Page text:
Pau Pámies Grácia, CC BY-SA 4.0

Eswatini (Swaziland)




Pau Pámies Grácia, CC BY-SA 4.0

General Description / Cultural Significance

The pineapple’s (ananas) fruity, fresh, and sweet aroma is anything but subtle. First grown commercially in 1954, 50 percent of its production is enjoyed domestically and eaten fresh from the fields, while the rest is distributed around the European Union and South Africa where its uses include but are not limited to skin care products, perfumes, or as an anti-inflammatory. The pineapple plant has a sturdy long stem with waxy and sharp-tipped green leaves that occasionally display streaks of light red or cream. The plant itself can grow between 5-7 feet, however, different varieties can grow longer based on their geography, soil type, and exposure to the sun. While pineapple fields in Eswatini are not a rarity, in some towns, the sight of a pineapple field could indicate that a party awaits. In Eswatini, it is common for song and dance to serve as a ritual to honor the monarchy. Here, the people dress in vibrant clothes to mirror their ancestors, women wear their hair in authentic “beehive” do’s, and men bear traditional axes, acknowledging that tradition has not been abandoned, but instead protected and cherished. Malkerns, one of Eswatini’s many pineapple-rich towns is also home to one of Africa’s largest Amapiano music festivals. For three days, the MTN Bushfire music festival turns the quiet farm town into a dance floor offering vibrant music, a close-knit community, and a world food village offering international and local cuisines alike. Here, pineapples can be all around—in many of the beverages, grilled with various meats, or served as a refreshing pick-me-up.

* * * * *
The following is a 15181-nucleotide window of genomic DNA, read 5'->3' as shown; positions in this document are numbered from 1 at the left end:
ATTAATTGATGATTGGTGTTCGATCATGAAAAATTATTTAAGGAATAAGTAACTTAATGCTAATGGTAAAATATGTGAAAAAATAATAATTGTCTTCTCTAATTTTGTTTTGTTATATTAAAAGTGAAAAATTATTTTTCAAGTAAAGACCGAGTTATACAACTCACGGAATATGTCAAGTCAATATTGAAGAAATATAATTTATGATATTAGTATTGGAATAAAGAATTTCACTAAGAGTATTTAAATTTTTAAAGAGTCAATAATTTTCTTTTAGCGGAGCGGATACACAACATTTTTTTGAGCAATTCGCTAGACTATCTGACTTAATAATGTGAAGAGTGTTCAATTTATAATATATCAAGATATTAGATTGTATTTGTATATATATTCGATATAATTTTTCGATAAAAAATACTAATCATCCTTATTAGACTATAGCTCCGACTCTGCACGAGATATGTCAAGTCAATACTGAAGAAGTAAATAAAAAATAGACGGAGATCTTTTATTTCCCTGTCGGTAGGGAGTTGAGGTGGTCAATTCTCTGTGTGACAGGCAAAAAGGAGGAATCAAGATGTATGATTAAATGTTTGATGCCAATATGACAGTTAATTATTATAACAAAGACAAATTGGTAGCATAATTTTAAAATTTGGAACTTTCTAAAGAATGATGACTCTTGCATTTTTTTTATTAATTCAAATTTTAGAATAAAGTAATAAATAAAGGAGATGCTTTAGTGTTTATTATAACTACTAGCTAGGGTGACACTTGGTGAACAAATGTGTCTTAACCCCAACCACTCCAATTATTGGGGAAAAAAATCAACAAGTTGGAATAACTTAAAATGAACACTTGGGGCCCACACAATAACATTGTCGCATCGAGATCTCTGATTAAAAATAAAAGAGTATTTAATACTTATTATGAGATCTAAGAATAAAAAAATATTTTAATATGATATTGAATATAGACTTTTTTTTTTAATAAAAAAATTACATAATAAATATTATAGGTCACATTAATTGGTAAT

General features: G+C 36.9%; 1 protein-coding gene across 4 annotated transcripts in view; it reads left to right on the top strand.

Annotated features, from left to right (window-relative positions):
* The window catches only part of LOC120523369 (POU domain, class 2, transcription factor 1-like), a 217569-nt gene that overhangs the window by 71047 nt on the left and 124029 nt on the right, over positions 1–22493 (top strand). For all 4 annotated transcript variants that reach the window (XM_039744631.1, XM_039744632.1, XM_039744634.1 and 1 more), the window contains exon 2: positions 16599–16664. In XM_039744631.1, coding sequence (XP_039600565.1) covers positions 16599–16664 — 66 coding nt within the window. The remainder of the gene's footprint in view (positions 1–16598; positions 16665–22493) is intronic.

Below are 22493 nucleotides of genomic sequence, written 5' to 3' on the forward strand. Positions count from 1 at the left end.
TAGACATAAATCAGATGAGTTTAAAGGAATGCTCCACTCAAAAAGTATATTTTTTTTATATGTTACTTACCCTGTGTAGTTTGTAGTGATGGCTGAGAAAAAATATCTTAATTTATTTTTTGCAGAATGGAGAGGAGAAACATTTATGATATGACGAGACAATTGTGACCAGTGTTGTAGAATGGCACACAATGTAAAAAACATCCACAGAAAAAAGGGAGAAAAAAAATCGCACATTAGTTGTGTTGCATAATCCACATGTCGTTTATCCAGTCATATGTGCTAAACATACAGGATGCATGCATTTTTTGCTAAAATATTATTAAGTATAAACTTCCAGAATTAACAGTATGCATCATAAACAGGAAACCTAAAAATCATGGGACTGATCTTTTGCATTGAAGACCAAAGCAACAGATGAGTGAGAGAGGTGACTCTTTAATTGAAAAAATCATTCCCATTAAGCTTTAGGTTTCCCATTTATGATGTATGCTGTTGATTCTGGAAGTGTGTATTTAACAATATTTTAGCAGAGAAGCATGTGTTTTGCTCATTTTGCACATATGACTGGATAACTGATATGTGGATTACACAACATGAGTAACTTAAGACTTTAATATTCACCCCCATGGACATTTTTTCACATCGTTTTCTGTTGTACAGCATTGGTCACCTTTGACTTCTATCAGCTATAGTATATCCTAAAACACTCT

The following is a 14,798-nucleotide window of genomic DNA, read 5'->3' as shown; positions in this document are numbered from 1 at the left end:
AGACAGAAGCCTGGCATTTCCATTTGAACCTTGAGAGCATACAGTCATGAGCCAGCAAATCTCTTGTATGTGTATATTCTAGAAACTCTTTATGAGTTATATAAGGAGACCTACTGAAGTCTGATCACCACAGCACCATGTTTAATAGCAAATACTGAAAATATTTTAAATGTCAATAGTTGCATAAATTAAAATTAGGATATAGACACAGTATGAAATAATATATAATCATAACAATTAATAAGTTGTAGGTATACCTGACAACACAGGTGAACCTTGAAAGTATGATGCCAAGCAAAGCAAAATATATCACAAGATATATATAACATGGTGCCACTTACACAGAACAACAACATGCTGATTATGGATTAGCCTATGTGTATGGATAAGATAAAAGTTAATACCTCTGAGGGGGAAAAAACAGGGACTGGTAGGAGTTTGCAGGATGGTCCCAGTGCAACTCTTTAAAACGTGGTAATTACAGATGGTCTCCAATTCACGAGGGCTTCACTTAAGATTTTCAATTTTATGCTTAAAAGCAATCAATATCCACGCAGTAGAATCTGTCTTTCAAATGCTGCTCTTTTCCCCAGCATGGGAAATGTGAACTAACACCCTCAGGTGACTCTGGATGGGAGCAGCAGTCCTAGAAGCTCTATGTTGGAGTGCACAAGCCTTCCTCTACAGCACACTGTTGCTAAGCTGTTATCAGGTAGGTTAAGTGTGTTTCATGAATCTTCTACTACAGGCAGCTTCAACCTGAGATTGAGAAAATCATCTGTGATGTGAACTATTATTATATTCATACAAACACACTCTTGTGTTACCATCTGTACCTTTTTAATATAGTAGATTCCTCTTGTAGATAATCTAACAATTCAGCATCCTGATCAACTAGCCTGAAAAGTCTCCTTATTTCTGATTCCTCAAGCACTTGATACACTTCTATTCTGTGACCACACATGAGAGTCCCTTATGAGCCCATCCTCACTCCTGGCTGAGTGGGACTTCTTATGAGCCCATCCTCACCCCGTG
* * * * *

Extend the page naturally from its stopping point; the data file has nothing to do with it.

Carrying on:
Climate Change / Conservation Status

Considering that pineapples are a large source of income for both the government and local farmers and vendors, thousands of acres of level soil are reserved to ensure optimal growing conditions and yield a sufficient supply. Seeing as many of these plots have been used and reused since the first pineapples were cultivated, the terrain has inevitably become uneven due to countless harvest rotations and inevitable mountain runoff. In 2016, a critical height difference between water sources and crops was recorded. Desperate to salvage the terrain, Eswatini called on irrigation giant Agrico to reintroduce a consistent water source to their crops. Using the incline formed by the years of runoff, pump stations were installed at the highest points to pump water downhill to the crops in increments. While the effects of climate change including a rise in temperature and increased rainfall are expected to affect the terrain, the performance and yield of pineapples in Eswatini are expected to increase.

Alternate Names



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